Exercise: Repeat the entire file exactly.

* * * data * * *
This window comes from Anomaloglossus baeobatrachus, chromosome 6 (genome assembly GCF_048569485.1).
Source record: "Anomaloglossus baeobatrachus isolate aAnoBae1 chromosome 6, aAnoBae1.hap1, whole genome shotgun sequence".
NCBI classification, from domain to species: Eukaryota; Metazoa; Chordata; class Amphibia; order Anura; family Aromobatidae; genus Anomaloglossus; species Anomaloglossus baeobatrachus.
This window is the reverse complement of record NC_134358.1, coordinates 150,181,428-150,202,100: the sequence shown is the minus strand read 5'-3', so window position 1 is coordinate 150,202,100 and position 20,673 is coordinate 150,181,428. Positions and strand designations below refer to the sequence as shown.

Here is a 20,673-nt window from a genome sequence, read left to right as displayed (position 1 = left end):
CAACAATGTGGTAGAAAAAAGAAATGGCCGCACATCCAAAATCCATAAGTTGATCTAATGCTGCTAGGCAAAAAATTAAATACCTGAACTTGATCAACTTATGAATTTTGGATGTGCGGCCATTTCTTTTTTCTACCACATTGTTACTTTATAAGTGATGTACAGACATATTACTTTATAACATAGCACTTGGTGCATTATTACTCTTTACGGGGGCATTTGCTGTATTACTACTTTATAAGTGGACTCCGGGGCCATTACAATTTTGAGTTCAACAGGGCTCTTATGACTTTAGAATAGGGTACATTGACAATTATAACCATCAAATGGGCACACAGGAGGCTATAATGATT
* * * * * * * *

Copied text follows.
This window comes from Anomaloglossus baeobatrachus, chromosome 6 (genome assembly GCF_048569485.1).
Source record: "Anomaloglossus baeobatrachus isolate aAnoBae1 chromosome 6, aAnoBae1.hap1, whole genome shotgun sequence".
NCBI classification, from domain to species: Eukaryota; Metazoa; Chordata; class Amphibia; order Anura; family Aromobatidae; genus Anomaloglossus; species Anomaloglossus baeobatrachus.
This window is the reverse complement of record NC_134358.1, coordinates 150,181,428-150,202,100: the sequence shown is the minus strand read 5'-3', so window position 1 is coordinate 150,202,100 and position 20,673 is coordinate 150,181,428. Positions and strand designations below refer to the sequence as shown.

Here is a 20,673-nt window from a genome sequence, read left to right as displayed (position 1 = left end):
CAACAATGTGGTAGAAAAAAGAAATGGCCGCACATCCAAAATCCATAAGTTGATCTAATGCTGCTAGGCAAAAAATTAAATACCTGAACTTGATCAACTTATGAATTTTGGATGTGCGGCCATTTCTTTTTTCTACCACATTGTTACTTTATAAGTGATGTACAGACATATTACTTTATAACATAGCACTTGGTGCATTATTACTCTTTACGGGGGCATTTGCTGTATTACTACTTTATAAGTGGACTCCGGGGCCATTACAATTTTGAGTTCAACAGGGCTCTTATGACTTTAGAATAGGGTACATTGACAATTATAACCATCAAATGGGCACACAGGAGGCTATAATGATT